ERIC Number: ED451465
Record Type: RIE
Publication Date: 2000-Jun
A Reconceptualization of Adolescent Peer Susceptibility.
Kosten, Paul A.; Scheier, Lawrence M.
Conceptual and methodological limitations have hampered researchers' ability to establish valid, substantively meaningful, and theoretically driven self-report assessments of peer susceptibility. As a result, many assessments of peer susceptibility have been conceptualized as unidimensional and void of any theoretical underpinnings. This study presents empirical and theoretical support reconceptualizing early adolescent peer susceptibility as multidimensional. Following a review of the empirical and theoretical literature that showed support for a multidimensional model of adolescent peer susceptibility, items were constructed from memory-based techniques and focus groups. A self-report assessment that included the domains of conformity; personal control; social confidence; decision-making; assertiveness; self-derogation; and attention to social comparison was administered to 6th through 8th grade students (n=772). Results showed that high conformity was significantly associated with low personal control; high social anxiety; low assertiveness; high self-derogation; and high social comparison. The results provide empirical and theoretical support for a multidimensional model of early adolescent peer susceptibility. The results can impact how counselors and educators interact with adolescents regarding their need to self-evaluate compared to peers, create intervention programs, and evaluate individual differences based on competence. (Contains 36 references.) (JDM)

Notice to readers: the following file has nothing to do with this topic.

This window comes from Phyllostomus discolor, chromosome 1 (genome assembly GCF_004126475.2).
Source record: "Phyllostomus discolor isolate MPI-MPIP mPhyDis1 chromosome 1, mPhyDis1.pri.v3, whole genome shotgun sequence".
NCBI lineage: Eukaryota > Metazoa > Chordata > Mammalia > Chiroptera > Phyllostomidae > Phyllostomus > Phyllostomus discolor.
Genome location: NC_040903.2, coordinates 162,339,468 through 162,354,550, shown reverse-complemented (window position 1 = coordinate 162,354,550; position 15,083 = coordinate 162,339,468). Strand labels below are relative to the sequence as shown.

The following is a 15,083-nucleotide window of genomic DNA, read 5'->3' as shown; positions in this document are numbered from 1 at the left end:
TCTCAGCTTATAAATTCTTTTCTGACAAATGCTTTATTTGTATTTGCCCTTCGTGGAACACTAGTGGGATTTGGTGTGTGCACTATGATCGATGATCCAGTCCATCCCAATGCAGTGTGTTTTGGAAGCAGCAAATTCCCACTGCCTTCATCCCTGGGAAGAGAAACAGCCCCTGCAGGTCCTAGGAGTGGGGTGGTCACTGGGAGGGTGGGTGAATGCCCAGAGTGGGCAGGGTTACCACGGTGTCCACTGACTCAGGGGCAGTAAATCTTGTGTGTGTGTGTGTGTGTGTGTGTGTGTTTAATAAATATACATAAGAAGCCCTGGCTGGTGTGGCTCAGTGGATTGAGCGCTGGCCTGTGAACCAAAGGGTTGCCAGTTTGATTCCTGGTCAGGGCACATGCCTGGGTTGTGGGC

Publication Type: Reports - Research; Speeches/Meeting Papers
Education Level: N/A
Authoring Institution: N/A
Note: Paper presented at the Annual Conference of the American Psychological Society (12th, Miami, FL, June, 2000).